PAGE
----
Whistleblower supporters were hopeful last year’s change to a Labor government might bring an end to the pursuit of these men who’ve exposed corrupt government practices. And this hope was only heightened when Dreyfus chose to bring the prosecution of Collaery to an end last July.

Section 71 of the Judiciary Act 1903 (Cth) empowers the attorney general to discontinue a prosecution against a person charged with “an indictable offence against the laws of the Commonwealth”.

Australians Against Political Prosecutions wrote to Dreyfus last August, asking him why he’d chosen to only drop one of the three key prosecutions, to which the AG advised that his power to end criminal prosecutions is reserved for “very unusual and exceptional circumstances”.

Dreyfus added that in terms of Boyle and McBride, they were “seeking to rely on the protections within” his whistleblower Act, and “the question of the applicability of immunities under the PID Act to their particular circumstances” was a matter “for the courts.”

Of course, the court found that Boyle was not protected under the laws that Dreyfus, having written himself, was all too keenly aware only provide the flimsiest of protections.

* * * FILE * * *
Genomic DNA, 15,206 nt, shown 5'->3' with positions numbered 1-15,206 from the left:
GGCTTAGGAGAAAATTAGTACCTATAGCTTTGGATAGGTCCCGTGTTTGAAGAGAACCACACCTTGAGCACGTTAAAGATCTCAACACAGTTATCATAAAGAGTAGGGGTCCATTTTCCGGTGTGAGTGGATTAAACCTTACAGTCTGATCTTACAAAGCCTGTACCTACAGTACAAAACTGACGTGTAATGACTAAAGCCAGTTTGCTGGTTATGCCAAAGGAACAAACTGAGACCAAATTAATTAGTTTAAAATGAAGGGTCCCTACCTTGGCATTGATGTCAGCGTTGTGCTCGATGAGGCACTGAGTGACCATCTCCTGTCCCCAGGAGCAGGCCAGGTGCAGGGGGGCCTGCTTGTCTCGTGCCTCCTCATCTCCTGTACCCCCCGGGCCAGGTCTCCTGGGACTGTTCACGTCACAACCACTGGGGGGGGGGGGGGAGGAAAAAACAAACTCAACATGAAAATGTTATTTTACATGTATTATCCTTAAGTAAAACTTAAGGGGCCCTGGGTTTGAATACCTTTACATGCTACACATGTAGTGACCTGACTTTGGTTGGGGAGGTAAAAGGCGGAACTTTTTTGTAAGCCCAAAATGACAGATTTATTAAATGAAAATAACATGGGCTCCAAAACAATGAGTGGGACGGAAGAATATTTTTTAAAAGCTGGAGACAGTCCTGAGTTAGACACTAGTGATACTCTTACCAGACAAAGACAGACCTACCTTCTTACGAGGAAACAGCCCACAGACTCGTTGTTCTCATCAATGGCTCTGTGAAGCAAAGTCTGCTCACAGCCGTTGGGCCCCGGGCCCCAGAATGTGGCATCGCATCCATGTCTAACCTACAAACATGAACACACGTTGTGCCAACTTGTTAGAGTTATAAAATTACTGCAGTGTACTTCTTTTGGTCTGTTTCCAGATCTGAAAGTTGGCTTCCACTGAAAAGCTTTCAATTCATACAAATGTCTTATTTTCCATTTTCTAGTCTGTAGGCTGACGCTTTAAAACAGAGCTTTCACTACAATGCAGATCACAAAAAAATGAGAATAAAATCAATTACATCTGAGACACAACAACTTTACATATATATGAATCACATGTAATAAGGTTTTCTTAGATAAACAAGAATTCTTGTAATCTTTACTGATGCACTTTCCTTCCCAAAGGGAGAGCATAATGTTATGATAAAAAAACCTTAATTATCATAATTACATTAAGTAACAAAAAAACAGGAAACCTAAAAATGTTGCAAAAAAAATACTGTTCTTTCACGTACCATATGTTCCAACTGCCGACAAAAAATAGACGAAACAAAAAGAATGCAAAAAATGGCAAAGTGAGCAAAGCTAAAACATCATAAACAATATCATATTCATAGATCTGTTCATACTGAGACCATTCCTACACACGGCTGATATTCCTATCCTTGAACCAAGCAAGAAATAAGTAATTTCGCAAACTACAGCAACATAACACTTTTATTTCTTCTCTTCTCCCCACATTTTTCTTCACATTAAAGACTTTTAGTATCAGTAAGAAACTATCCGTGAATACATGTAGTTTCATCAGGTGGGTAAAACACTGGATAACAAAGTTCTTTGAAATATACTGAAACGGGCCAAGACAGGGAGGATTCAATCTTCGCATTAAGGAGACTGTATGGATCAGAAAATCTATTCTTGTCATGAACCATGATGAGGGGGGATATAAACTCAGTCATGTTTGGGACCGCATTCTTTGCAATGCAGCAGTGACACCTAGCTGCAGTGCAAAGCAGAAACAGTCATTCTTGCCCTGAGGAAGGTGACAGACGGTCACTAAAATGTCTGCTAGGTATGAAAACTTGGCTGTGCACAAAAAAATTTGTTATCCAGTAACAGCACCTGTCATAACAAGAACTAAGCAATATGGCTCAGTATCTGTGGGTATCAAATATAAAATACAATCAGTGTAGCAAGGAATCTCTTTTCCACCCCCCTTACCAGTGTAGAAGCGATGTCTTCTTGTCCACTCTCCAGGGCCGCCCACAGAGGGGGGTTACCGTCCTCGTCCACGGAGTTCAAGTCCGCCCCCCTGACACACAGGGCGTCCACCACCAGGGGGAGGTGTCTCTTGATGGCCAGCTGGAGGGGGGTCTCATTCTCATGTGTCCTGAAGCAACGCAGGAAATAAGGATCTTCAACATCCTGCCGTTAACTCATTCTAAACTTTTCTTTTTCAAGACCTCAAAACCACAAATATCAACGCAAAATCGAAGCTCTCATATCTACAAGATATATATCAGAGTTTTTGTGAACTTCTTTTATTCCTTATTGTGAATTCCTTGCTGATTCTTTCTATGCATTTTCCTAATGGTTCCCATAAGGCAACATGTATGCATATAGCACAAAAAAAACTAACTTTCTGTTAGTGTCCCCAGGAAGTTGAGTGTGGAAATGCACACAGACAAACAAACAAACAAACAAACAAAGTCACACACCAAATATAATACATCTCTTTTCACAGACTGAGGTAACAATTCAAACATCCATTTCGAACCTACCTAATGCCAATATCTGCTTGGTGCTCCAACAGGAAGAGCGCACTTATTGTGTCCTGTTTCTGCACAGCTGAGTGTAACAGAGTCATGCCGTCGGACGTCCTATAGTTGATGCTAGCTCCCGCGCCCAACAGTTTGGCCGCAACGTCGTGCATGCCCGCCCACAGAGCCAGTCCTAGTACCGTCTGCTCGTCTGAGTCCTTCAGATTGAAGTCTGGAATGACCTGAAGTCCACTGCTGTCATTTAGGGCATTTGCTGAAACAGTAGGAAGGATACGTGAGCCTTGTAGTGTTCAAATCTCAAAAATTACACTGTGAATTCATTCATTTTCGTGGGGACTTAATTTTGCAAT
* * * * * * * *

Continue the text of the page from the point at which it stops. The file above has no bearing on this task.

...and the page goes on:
Human Rights Law Centre senior lawyer Kieran Pender has pointed out that in comparable countries Boyle would have been covered.

But in Australia, whistleblowers are all too often condemned for speaking out.

And while the public grew only too used to the disdain the Coalition treated the likes of Boyle, Labor, a year in, has proven itself to be yet another political entity that prefers to shoot the messenger, rather than punish the criminal.

Boyle is being persecuted by the authorities for speaking up about government corruption, and in turn, saving members of the public from unnecessary trauma. And his treatment serves as a warning to others in the public service to stay silent on wrongdoing or else lose your liberty.

Indeed, the prosecution against Richard Boyle should be dropped. But with Labor having left its conscience at the door on being elected, it seems whistleblowers will only become an increasingly endangered species.

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Paul Gregoire

Paul Gregoire is a Sydney-based journalist and writer. He's the winner of the 2021 NSW Council for Civil Liberties Award For Excellence In Civil Liberties Journalism. Prior to Sydney Criminal Lawyers®, Paul wrote for VICE and was the news editor at Sydney’s City Hub.